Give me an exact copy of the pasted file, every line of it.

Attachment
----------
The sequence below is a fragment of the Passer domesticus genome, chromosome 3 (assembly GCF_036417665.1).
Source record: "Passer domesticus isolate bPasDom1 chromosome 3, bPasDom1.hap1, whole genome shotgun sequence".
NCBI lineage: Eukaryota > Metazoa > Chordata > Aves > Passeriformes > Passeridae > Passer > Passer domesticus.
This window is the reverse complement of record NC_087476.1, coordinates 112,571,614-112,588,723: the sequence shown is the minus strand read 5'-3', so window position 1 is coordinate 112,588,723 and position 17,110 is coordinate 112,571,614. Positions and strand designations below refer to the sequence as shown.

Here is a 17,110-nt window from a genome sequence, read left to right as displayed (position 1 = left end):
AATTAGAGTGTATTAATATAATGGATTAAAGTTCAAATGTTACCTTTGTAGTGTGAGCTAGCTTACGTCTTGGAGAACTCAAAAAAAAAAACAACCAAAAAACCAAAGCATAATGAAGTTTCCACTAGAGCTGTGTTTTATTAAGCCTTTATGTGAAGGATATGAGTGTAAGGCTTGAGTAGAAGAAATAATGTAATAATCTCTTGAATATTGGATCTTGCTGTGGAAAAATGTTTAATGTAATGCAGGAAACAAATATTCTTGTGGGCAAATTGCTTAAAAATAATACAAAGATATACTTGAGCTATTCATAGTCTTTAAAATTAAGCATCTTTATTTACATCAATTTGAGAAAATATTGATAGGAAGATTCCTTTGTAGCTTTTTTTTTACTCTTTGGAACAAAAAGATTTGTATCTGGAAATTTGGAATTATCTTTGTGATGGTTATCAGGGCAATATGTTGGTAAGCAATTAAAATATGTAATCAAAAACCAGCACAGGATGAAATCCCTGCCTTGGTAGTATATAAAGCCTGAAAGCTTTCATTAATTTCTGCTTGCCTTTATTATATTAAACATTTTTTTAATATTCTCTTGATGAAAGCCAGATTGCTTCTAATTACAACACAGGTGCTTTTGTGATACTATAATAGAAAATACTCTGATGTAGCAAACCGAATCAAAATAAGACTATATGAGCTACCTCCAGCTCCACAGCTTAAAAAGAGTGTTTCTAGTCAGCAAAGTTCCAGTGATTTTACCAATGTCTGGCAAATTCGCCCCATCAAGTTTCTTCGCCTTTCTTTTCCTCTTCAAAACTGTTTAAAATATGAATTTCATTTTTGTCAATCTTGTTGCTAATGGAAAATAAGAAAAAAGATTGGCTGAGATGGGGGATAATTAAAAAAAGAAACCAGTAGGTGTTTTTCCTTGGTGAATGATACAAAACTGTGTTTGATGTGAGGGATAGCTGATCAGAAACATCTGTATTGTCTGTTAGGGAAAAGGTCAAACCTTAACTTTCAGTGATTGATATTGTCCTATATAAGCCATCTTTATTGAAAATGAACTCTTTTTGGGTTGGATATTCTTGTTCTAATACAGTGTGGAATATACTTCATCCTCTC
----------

The sequence below is a fragment of the Passer domesticus genome, chromosome 3 (assembly GCF_036417665.1).
Source record: "Passer domesticus isolate bPasDom1 chromosome 3, bPasDom1.hap1, whole genome shotgun sequence".
NCBI lineage: Eukaryota > Metazoa > Chordata > Aves > Passeriformes > Passeridae > Passer > Passer domesticus.
This window is the reverse complement of record NC_087476.1, coordinates 112,571,614-112,588,723: the sequence shown is the minus strand read 5'-3', so window position 1 is coordinate 112,588,723 and position 17,110 is coordinate 112,571,614. Positions and strand designations below refer to the sequence as shown.

Here is a 17,110-nt window from a genome sequence, read left to right as displayed (position 1 = left end):
AATTAGAGTGTATTAATATAATGGATTAAAGTTCAAATGTTACCTTTGTAGTGTGAGCTAGCTTACGTCTTGGAGAACTCAAAAAAAAAAACAACCAAAAAACCAAAGCATAATGAAGTTTCCACTAGAGCTGTGTTTTATTAAGCCTTTATGTGAAGGATATGAGTGTAAGGCTTGAGTAGAAGAAATAATGTAATAATCTCTTGAATATTGGATCTTGCTGTGGAAAAATGTTTAATGTAATGCAGGAAACAAATATTCTTGTGGGCAAATTGCTTAAAAATAATACAAAGATATACTTGAGCTATTCATAGTCTTTAAAATTAAGCATCTTTATTTACATCAATTTGAGAAAATATTGATAGGAAGATTCCTTTGTAGCTTTTTTTTTACTCTTTGGAACAAAAAGATTTGTATCTGGAAATTTGGAATTATCTTTGTGATGGTTATCAGGGCAATATGTTGGTAAGCAATTAAAATATGTAATCAAAAACCAGCACAGGATGAAATCCCTGCCTTGGTAGTATATAAAGCCTGAAAGCTTTCATTAATTTCTGCTTGCCTTTATTATATTAAACATTTTTTTAATATTCTCTTGATGAAAGCCAGATTGCTTCTAATTACAACACAGGTGCTTTTGTGATACTATAATAGAAAATACTCTGATGTAGCAAACCGAATCAAAATAAGACTATATGAGCTACCTCCAGCTCCACAGCTTAAAAAGAGTGTTTCTAGTCAGCAAAGTTCCAGTGATTTTACCAATGTCTGGCAAATTCGCCCCATCAAGTTTCTTCGCCTTTCTTTTCCTCTTCAAAACTGTTTAAAATATGAATTTCATTTTTGTCAATCTTGTTGCTAATGGAAAATAAGAAAAAAGATTGGCTGAGATGGGGGATAATTAAAAAAAGAAACCAGTAGGTGTTTTTCCTTGGTGAATGATACAAAACTGTGTTTGATGTGAGGGATAGCTGATCAGAAACATCTGTATTGTCTGTTAGGGAAAAGGTCAAACCTTAACTTTCAGTGATTGATATTGTCCTATATAAGCCATCTTTATTGAAAATGAACTCTTTTTGGGTTGGATATTCTTGTTCTAATACAGTGTGGAATATACTTCATCCTCTC